The immunity of distributors and users from state criminal laws may be a factor in the aggressive use and distribution of marijuana. State medical marijuana laws provide registered distributors, patients, and producers immunity from criminal laws (Garvey et al., 2015). Distributors can offer their products to anyone within states that legalized marijuana and ignore the social consequence of their business. Since criminal laws do not apply to them, they operate near or around school zones. They are not liable for any marijuana-related poisonings or fatalities since the medical marijuana laws protect them. This is a significant legal issue since distributors and users can abuse their immunity and cause harm to the public.
Another legal issue with marijuana is the lack of licensing for entering the industry. The medical marijuana laws allowed the distribution, use, and production of marijuana but did not require any licensing process for the industry. Julie Steiner, a teacher of cannabis law and policy at the Western New England School of Law, stated that there should be a licensing system that provides opportunities for both large and small operators to address the marijuana-related crimes (cited in Rifkin, 2019). Licensing will allow the local governments to monitor the industry and conduct background checks on operators. Releasing licenses for different business aspects, such as health permits, seller’s permits, and other licenses can help manage and monitor distribution. This will establish operation limitations, such as preventing distribution near school zones; reducing the negative effects of the legalization.
Addressing Past Marijuana-Related Convictions
The legalization of marijuana repeals prior convictions of marijuana-related crimes, allowing some individuals to receive relief from their past crimes. However, marijuana-related crimes vary and some individuals may still conduct harmful practices despite the legalization. For instance, an individual may not only be a marijuana distributor but also sells methamphetamine and other illegal substances. David Soares, District Attorney of Albany County, suggested that there should be a prosecutorial review that will assess whether an individual should receive relief for their past marijuana-related crimes (cited in Rifkin, 2019). This will ensure that some individuals will remain under monitoring while others will be free to conduct businesses, marijuana-related or not.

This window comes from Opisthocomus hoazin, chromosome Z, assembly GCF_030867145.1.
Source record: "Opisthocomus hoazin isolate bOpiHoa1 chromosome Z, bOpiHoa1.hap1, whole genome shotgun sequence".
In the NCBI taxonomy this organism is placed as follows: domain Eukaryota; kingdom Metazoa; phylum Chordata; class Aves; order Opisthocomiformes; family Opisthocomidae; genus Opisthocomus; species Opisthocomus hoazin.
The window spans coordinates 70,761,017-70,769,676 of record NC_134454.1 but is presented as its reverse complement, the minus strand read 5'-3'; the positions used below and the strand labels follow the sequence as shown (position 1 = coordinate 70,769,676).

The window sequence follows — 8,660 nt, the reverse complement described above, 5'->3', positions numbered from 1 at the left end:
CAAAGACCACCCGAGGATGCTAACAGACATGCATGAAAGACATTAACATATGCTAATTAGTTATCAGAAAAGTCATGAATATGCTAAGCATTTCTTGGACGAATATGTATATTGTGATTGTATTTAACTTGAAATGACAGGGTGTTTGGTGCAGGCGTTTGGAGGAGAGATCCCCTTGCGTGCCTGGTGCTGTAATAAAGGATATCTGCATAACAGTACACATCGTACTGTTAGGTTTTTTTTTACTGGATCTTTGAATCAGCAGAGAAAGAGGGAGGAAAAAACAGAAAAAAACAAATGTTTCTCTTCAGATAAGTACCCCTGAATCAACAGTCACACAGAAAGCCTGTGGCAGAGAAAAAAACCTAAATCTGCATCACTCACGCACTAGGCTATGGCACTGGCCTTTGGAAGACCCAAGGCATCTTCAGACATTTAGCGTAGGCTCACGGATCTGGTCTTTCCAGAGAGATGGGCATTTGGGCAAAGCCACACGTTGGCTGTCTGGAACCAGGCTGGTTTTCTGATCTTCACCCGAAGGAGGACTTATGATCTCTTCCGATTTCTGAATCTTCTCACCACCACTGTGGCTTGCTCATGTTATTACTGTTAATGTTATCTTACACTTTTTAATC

Effective Enforcement of Marijuana Laws
Effective enforcement is also an issue with the legalization because of the previously mentioned increase in marijuana-related crimes. Soares stated that the government will need to dedicate additional resources to address the increase in crimes (cited in Rifkin, 2019). States will need to dedicate additional traffic enforcers and tools to manage marijuana-related traffic accidents. They will need breathalyzers or other tests to identify marijuana-impaired drivers. Additional manpower is essential in areas near marijuana dispensaries to reduce violent and property crimes. This will require financial support from the government as well as public compliance.
Prohibition of Sales
Since marijuana is still illegal under federal laws, there is a prohibition on sales. Distributors cannot sell their products outside certain states and individuals with prior marijuana-related convictions will find it difficult to enter the industry. Sara Payne, head of the cannabis practice at the Barclay Damon firm, stated that the prohibition of sales prevents lawyers from helping their clients and grants unusual tax deductions to operators (cited in Rifkin, 2019). This issue focuses on the challenges that marijuana distributors will experience in the industry. They will have limited legal support and must pay more tax for their businesses.
Tax and Industry Control